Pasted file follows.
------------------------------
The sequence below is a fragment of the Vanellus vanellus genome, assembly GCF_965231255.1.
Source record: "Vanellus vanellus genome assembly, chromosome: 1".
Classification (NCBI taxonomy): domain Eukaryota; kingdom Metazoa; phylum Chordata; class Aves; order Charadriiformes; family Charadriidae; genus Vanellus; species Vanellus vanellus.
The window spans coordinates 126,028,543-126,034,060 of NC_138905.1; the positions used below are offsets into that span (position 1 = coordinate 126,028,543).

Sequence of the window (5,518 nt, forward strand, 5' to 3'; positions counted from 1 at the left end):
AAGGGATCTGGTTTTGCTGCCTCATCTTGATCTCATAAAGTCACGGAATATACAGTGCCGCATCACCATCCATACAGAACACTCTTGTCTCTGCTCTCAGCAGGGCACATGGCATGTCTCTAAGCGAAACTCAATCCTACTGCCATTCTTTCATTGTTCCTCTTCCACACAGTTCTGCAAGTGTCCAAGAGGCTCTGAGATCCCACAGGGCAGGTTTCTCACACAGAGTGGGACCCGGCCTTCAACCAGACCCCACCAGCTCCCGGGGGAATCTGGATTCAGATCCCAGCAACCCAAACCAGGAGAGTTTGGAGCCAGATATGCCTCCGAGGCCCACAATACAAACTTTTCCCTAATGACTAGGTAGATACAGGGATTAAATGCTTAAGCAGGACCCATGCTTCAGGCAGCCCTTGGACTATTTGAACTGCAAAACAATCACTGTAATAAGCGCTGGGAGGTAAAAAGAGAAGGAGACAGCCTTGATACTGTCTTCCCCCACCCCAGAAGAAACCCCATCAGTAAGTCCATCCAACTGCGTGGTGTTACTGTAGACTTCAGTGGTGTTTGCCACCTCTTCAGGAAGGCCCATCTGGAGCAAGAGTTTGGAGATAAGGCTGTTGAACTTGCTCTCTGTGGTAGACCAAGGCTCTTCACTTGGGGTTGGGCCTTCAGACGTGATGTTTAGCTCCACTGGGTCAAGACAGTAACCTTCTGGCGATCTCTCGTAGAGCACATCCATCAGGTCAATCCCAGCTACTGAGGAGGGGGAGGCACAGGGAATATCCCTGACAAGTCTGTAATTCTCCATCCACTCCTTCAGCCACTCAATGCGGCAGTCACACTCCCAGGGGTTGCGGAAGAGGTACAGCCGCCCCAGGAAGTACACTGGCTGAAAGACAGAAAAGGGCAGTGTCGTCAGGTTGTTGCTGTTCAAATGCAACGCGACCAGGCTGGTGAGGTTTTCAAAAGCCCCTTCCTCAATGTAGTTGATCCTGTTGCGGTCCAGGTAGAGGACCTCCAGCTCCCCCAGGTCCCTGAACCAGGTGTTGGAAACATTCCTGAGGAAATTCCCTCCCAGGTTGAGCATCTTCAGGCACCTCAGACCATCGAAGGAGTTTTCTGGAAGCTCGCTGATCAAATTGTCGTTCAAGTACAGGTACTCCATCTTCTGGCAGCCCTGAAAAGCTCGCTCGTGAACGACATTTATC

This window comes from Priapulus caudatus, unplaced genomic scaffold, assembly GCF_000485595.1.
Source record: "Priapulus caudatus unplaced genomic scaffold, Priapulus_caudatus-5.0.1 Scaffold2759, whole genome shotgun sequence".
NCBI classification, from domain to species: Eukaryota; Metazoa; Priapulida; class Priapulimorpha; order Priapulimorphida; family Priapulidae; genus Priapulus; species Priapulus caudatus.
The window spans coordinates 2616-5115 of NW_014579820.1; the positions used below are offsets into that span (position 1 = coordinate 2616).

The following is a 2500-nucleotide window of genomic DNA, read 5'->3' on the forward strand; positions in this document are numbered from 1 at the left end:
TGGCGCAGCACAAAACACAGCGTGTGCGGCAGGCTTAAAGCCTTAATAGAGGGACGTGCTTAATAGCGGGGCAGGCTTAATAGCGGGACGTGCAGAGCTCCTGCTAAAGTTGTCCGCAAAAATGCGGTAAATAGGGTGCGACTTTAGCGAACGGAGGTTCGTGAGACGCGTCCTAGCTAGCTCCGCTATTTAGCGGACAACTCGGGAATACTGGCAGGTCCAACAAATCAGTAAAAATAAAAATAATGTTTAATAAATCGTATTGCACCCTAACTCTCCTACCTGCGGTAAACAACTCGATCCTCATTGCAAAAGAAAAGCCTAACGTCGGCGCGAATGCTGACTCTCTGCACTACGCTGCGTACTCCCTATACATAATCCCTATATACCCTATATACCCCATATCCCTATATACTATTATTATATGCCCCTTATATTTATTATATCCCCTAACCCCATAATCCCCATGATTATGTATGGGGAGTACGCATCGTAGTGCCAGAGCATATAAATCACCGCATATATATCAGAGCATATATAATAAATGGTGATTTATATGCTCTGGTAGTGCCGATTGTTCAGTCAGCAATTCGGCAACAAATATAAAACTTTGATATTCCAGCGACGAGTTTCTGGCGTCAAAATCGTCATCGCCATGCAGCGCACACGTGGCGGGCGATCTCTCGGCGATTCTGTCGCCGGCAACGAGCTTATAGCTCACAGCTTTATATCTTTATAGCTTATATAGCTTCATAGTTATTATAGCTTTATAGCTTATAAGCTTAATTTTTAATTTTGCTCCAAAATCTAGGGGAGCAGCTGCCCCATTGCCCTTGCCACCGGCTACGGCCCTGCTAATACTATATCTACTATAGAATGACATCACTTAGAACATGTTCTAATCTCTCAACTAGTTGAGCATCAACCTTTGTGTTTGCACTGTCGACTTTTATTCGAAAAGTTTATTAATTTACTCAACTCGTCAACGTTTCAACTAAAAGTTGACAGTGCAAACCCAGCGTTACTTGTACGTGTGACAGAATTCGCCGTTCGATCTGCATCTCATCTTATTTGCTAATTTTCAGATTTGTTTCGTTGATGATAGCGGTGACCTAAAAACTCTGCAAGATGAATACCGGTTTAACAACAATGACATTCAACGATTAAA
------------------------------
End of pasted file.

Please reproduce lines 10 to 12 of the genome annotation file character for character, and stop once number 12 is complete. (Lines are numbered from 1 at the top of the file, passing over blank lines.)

The window spans coordinates 2616-5115 of NW_014579820.1; the positions used below are offsets into that span (position 1 = coordinate 2616).

The following is a 2500-nucleotide window of genomic DNA, read 5'->3' on the forward strand; positions in this document are numbered from 1 at the left end:
TGGCGCAGCACAAAACACAGCGTGTGCGGCAGGCTTAAAGCCTTAATAGAGGGACGTGCTTAATAGCGGGGCAGGCTTAATAGCGGGACGTGCAGAGCTCCTGCTAAAGTTGTCCGCAAAAATGCGGTAAATAGGGTGCGACTTTAGCGAACGGAGGTTCGTGAGACGCGTCCTAGCTAGCTCCGCTATTTAGCGGACAACTCGGGAATACTGGCAGGTCCAACAAATCAGTAAAAATAAAAATAATGTTTAATAAATCGTATTGCACCCTAACTCTCCTACCTGCGGTAAACAACTCGATCCTCATTGCAAAAGAAAAGCCTAACGTCGGCGCGAATGCTGACTCTCTGCACTACGCTGCGTACTCCCTATACATAATCCCTATATACCCTATATACCCCATATCCCTATATACTATTATTATATGCCCCTTATATTTATTATATCCCCTAACCCCATAATCCCCATGATTATGTATGGGGAGTACGCATCGTAGTGCCAGAGCATATAAATCACCGCATATATATCAGAGCATATATAATAAATGGTGATTTATATGCTCTGGTAGTGCCGATTGTTCAGTCAGCAATTCGGCAACAAATATAAAACTTTGATATTCCAGCGACGAGTTTCTGGCGTCAAAATCGTCATCGCCATGCAGCGCACACGTGGCGGGCGATCTCTCGGCGATTCTGTCGCCGGCAACGAGCTTATAGCTCACAGCTTTATATCTTTATAGCTTATATAGCTTCATAGTTATTATAGCTTTATAGCTTATAAGCTTAATTTTTAATTTTGCTCCAAAATCTAGGGGAGCAGCTGCCCCATTGCCCTTGCCACCGGCTACGGCCCTGCTAATACTATATCTACTATAGAATGACATCACTTAGAACATGTTCTAATCTCTCAACTAGTTGAGCATCAACCTTTGTGTTTGCACTGTCGACTTTTATTCGAAAAGTTTATTAATTTACTCAACTCGTCAACGTTTCAACTAAAAGTTGACAGTGCAAACCCAGCGTTACTTGTACGTGTGACAGAATTCGCCGTTCGATCTGCATCTCATCTTATTTGCTAATTTTCAGATTTGTTTCGTTGATGATAGCGGTGACCTAAAAACTCTGCAAGATGAATACCGGTTTAACAACAATGACATTCAACGATTAAA